Even after the election, when Francisco had been voted for by 44% of the electorate, a SF Chronicle columnist wrote another unsubstantiated and audacious conspiracy theory, claiming that the reason Francisco received so many votes was because he shared the surname as City Attorney, Dennis Herrera.

However, Dennis Herrera’s name was on the same ballot running for City Attorney. How could people think he was running for Mayor as well? The reality is they couldn’t and didn’t. 

This final, cutting dig further demonstrates the inability of the so called ‘intelligentsia’ from understanding what the people of San Francisco are going through or seek to better manage their city. The commentators are so far removed from what’s going on in the neighborhoods and in our streets they need to invent unsubstantiated and farcical lies to make sense of these results.  

Why Did Practically All Media Ignore the Opposition Candidates?

It was accurate and fair to say Mayor Ed Lee wasn’t running against any household names, but in the run up to the election when the streets of San Francisco were lined with 1-2-3 posters, the candidates were speaking regularly on independent radio stations, performing better than Ed Lee at a campaign debate, and active on social media, it’s not easy to excuse how media ignored candidates like Francisco Herrera.

Poor Magazine caught up with Francisco, a well respected community organizer and musician from San Francisco. For over two decades Francisco has been heavily involved in the community, setting up homeless shelters, fighting gentrification and standing up for the rights of the working people. Francisco’s platform stood to make San Francisco a working family friendly city again, he supported the Poor People’s Network Homefulness policy and was endorsed by large a number of leading rights groups in the city, including the SF Green Party, SF Tenants’ Union, Tom Ammiano, SEIU Local 1021, AFT 2121, who are amongst the strongest unions in the city.

We asked Francisco about why he thought mainstream media ignored his campaign:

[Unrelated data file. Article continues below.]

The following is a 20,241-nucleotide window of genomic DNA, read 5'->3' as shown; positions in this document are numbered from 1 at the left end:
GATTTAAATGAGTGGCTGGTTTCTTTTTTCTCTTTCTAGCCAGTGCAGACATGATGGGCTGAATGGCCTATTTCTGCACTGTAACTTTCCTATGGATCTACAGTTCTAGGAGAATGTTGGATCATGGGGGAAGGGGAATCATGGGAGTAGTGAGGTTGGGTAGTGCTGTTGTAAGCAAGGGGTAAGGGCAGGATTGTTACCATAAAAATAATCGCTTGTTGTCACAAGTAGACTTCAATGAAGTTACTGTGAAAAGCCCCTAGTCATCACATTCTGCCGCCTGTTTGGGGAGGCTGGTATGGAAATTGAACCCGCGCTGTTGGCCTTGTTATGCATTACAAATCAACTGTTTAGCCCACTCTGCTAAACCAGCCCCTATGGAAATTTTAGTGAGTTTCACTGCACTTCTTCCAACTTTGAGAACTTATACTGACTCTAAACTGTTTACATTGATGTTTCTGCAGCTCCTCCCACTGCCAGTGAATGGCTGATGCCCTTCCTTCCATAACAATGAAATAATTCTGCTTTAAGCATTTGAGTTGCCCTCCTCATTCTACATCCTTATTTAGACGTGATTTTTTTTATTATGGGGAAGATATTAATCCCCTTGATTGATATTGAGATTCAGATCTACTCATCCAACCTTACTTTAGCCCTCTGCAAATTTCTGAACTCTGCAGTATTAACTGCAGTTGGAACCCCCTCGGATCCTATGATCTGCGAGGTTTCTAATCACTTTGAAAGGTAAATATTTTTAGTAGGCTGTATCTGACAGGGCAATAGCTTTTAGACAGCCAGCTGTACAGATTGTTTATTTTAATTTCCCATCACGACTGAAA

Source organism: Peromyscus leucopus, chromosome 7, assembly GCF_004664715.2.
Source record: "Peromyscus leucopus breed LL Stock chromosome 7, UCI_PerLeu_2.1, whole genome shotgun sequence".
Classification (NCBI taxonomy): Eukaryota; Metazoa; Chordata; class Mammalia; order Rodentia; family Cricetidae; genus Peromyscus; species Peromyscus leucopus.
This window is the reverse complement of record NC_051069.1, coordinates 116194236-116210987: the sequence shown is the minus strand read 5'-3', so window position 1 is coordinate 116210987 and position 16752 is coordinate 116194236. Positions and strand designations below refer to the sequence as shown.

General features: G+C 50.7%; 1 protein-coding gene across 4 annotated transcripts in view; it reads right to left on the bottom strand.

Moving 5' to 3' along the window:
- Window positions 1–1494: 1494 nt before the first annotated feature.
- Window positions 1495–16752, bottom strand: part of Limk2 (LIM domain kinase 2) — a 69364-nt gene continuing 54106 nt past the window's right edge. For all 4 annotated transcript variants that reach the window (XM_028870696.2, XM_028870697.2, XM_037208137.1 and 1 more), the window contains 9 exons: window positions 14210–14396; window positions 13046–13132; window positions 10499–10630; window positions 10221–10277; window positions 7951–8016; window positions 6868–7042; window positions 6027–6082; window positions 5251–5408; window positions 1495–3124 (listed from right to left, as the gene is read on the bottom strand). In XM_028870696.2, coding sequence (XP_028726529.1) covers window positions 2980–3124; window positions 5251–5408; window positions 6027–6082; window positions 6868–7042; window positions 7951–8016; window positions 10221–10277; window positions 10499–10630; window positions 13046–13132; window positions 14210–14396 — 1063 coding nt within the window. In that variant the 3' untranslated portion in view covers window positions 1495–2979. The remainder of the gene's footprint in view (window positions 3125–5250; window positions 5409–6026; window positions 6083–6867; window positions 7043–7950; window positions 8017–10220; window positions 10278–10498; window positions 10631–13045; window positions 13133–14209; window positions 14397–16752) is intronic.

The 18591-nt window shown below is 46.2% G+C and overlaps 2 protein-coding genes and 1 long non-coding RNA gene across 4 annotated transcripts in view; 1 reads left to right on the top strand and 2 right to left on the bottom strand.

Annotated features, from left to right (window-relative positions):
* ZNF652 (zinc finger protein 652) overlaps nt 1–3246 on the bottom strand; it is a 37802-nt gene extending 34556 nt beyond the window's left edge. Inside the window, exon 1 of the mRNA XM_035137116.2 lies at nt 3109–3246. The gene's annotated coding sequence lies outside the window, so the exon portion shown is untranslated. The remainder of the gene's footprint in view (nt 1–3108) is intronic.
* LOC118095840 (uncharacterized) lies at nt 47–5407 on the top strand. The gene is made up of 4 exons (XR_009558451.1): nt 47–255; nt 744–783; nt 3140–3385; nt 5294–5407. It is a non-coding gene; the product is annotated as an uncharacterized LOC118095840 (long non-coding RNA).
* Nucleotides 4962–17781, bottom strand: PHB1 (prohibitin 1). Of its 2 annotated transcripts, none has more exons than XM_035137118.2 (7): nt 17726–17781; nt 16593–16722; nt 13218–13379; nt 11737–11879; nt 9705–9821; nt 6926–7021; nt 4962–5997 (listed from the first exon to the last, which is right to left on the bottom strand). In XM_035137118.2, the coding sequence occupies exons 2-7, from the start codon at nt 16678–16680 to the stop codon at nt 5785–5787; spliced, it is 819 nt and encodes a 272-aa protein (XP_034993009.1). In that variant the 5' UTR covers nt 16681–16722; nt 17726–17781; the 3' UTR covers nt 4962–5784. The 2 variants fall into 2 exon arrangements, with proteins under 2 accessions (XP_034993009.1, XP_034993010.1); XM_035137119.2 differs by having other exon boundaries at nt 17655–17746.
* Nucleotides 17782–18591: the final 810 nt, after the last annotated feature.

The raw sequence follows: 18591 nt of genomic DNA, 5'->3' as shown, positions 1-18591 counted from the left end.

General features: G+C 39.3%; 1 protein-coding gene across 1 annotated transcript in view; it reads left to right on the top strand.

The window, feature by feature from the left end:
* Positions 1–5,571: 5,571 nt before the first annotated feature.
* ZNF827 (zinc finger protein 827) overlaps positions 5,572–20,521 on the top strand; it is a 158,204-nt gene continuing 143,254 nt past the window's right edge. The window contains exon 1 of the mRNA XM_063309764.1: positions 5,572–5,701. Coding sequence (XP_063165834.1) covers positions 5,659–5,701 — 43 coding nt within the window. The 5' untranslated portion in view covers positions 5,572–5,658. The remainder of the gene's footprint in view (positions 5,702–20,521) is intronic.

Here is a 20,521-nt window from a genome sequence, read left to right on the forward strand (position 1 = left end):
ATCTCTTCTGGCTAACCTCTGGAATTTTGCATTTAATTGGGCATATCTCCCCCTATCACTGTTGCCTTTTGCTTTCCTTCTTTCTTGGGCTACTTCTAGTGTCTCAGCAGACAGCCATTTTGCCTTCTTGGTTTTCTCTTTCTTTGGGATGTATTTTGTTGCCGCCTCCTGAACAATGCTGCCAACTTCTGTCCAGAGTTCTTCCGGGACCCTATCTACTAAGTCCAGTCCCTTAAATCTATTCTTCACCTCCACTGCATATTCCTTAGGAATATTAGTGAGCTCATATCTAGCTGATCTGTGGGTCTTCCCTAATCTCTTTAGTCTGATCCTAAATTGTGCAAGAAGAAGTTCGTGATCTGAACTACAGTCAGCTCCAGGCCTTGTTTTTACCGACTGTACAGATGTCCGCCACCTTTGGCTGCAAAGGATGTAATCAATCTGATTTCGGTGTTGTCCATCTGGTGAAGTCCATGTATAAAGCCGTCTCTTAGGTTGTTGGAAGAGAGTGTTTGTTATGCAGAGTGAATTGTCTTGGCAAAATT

I called and tweeted to many reporters. I asked them to sit down with me to discuss why I was running for Mayor of San Francisco. I wanted to explain to them that I may not be a household name but that there is a large number of people living in this city who don’t like how the city is being run. I stood for these people. However, they refused to cover our campaign.

It's been a very interesting race to see the level of corruption that exists in the press. I spent time as a human rights worker in El Salvador during the war and knew a young reporter called Phil Bronstien, who would fact check his stories. Phil later went on to become editor of the SF Chronicle. During the Mayor’s race, I didn’t see any fact checking nor integrity in the reporting of the election.”

With little to no coverage, Francisco ranked second in this election. It was solely the credibility of two decades of community work that got these votes for Francisco, not media coverage. Other candidates, such as Ed Lee, depend on and need a complicit media to be elected.

Money Talks in San Francisco Politics

An interesting aspect of the election was campaign finances. With support from city elites, Ed Lee’s campaign fund raised over $1m USD, in comparison to his opposition whose supporters weren’t able to contribute nearly as much. That being said, each vote cost Ed Lee $19.78, while for each vote Francisco received, he spent on $0.75 campaigning. One can only imagine what the result would have been if big money wasn’t allowed to interfere in our electoral process.

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Why Does It Matter That The Media Ignored The Opposition?

It matters because by ignoring the opposition candidates existence the vast majority of voters were not aware of all the candidates positions or what they stood for. Elections cannot be considered “fair” if some candidates are completely ignored and written off by the media for no particular reason. Oftentimes mainstream US media and the US government criticize what they call ‘dictatorships’ and authoritarian governments when incumbent candidates run for election without challengers. They criticize countries such as China, Singapore, Saudi Arabia and others who typically elect the candidate the powers that be want to be re-elected.

What difference do you see here in the San Francisco mayor election?



Sana Saleem is a writer and activist, based in the Bay Area.